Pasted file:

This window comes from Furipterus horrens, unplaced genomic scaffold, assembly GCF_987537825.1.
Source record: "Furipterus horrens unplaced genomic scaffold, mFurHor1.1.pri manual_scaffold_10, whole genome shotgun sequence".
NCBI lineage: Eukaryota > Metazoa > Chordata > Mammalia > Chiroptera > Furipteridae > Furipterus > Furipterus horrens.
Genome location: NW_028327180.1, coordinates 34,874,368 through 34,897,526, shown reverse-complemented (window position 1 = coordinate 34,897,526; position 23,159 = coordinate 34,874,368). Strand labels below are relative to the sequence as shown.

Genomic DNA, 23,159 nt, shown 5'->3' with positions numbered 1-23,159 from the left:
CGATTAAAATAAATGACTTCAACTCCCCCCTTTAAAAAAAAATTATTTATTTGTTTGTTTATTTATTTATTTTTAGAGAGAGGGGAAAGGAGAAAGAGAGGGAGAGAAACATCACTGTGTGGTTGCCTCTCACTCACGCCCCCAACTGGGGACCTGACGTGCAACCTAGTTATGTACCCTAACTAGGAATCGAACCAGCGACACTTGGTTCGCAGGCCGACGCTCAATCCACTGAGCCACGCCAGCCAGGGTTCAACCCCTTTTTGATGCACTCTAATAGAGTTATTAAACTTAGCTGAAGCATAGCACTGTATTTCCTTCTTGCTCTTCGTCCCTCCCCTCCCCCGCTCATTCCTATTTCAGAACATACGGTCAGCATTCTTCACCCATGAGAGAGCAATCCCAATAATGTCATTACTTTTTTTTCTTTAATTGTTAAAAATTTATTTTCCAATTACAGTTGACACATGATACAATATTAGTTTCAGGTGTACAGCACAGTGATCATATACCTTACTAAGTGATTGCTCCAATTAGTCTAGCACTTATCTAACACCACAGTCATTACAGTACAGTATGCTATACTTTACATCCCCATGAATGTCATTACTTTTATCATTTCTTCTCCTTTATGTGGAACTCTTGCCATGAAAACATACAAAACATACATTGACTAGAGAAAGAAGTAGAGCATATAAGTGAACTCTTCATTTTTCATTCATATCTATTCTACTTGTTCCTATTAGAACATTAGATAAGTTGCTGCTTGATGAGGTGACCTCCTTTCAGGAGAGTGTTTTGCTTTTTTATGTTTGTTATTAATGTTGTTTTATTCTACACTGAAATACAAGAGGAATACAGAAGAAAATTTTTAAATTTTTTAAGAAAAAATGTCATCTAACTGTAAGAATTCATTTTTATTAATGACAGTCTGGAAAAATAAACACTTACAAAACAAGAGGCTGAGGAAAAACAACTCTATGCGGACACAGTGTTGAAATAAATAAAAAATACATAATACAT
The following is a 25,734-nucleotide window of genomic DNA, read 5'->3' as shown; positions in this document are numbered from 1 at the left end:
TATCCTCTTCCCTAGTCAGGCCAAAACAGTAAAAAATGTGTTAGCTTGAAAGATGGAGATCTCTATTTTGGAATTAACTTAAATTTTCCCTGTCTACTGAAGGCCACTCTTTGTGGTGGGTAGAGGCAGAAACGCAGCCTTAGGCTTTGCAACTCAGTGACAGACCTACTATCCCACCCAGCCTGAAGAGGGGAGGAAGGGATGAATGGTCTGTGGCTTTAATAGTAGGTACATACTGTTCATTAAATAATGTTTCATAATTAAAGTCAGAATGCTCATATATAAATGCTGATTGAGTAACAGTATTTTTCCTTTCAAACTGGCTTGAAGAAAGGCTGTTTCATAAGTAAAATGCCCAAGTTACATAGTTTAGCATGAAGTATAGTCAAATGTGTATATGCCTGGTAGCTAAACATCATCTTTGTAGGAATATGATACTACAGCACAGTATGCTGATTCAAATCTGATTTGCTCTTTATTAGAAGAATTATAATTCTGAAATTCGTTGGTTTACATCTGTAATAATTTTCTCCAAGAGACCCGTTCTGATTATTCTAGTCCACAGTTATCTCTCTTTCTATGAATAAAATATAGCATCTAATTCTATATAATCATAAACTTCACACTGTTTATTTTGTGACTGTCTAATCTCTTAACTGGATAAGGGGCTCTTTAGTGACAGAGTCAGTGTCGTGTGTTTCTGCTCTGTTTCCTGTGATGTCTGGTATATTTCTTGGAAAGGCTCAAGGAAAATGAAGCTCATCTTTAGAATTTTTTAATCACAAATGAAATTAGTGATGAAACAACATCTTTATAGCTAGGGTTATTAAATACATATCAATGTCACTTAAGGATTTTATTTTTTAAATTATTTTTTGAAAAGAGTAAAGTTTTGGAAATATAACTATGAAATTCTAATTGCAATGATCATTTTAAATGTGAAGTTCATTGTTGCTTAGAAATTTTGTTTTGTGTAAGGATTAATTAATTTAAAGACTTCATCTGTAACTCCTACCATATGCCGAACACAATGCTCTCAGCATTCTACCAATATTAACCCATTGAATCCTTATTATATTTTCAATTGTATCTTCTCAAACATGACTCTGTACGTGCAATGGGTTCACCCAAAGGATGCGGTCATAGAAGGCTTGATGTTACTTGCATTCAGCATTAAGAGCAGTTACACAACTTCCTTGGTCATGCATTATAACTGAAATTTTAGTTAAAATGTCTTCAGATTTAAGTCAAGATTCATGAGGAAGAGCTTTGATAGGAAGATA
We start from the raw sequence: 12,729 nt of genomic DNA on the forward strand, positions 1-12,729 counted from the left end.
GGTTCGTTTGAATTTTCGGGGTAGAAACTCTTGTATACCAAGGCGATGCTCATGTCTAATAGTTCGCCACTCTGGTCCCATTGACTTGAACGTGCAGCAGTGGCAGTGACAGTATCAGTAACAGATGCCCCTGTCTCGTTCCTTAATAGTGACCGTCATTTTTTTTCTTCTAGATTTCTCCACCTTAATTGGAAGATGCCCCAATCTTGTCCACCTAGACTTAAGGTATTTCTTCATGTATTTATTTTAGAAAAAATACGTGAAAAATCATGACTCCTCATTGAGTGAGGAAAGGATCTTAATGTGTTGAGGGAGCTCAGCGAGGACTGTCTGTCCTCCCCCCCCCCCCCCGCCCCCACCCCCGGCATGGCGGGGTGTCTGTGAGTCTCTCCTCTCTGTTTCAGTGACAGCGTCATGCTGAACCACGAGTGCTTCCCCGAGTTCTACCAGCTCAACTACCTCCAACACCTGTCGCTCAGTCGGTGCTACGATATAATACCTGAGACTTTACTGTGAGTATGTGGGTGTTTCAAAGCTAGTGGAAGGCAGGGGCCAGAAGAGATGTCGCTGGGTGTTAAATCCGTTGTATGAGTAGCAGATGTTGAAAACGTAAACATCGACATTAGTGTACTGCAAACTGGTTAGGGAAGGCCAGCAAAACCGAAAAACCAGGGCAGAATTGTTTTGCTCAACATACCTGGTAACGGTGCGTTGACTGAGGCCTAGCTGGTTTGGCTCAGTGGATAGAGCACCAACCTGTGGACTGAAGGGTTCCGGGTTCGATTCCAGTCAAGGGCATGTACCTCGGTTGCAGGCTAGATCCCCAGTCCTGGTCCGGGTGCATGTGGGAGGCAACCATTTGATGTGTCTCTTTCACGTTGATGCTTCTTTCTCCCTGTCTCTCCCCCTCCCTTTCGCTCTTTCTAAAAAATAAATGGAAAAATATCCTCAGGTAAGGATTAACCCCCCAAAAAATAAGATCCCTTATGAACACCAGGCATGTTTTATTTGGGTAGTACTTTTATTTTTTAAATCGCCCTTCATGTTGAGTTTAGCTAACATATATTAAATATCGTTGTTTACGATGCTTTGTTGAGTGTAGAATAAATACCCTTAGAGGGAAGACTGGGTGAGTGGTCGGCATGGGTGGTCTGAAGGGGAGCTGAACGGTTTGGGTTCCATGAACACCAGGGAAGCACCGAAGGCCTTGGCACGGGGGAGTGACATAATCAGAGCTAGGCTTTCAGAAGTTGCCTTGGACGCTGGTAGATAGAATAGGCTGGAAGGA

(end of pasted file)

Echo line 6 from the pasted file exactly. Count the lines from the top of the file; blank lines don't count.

CGATTAAAATAAATGACTTCAACTCCCCCCTTTAAAAAAAAATTATTTATTTGTTTGTTTATTTATTTATTTTTAGAGAGAGGGGAAAGGAGAAAGAGAGGGAGAGAAACATCACTGTGTGGTTGCCTCTCACTCACGCCCCCAACTGGGGACCTGACGTGCAACCTAGTTATGTACCCTAACTAGGAATCGAACCAGCGACACTTGGTTCGCAGGCCGACGCTCAATCCACTGAGCCACGCCAGCCAGGGTTCAACCCCTTTTTGATGCACTCTAATAGAGTTATTAAACTTAGCTGAAGCATAGCACTGTATTTCCTTCTTGCTCTTCGTCCCTCCCCTCCCCCGCTCATTCCTATTTCAGAACATACGGTCAGCATTCTTCACCCATGAGAGAGCAATCCCAATAATGTCATTACTTTTTTTTCTTTAATTGTTAAAAATTTATTTTCCAATTACAGTTGACACATGATACAATATTAGTTTCAGGTGTACAGCACAGTGATCATATACCTTACTAAGTGATTGCTCCAATTAGTCTAGCACTTATCTAACACCACAGTCATTACAGTACAGTATGCTATACTTTACATCCCCATGAATGTCATTACTTTTATCATTTCTTCTCCTTTATGTGGAACTCTTGCCATGAAAACATACAAAACATACATTGACTAGAGAAAGAAGTAGAGCATATAAGTGAACTCTTCATTTTTCATTCATATCTATTCTACTTGTTCCTATTAGAACATTAGATAAGTTGCTGCTTGATGAGGTGACCTCCTTTCAGGAGAGTGTTTTGCTTTTTTATGTTTGTTATTAATGTTGTTTTATTCTACACTGAAATACAAGAGGAATACAGAAGAAAATTTTTAAATTTTTTAAGAAAAAATGTCATCTAACTGTAAGAATTCATTTTTATTAATGACAGTCTGGAAAAATAAACACTTACAAAACAAGAGGCTGAGGAAAAACAACTCTATGCGGACACAGTGTTGAAATAAATAAAAAATACATAATACAT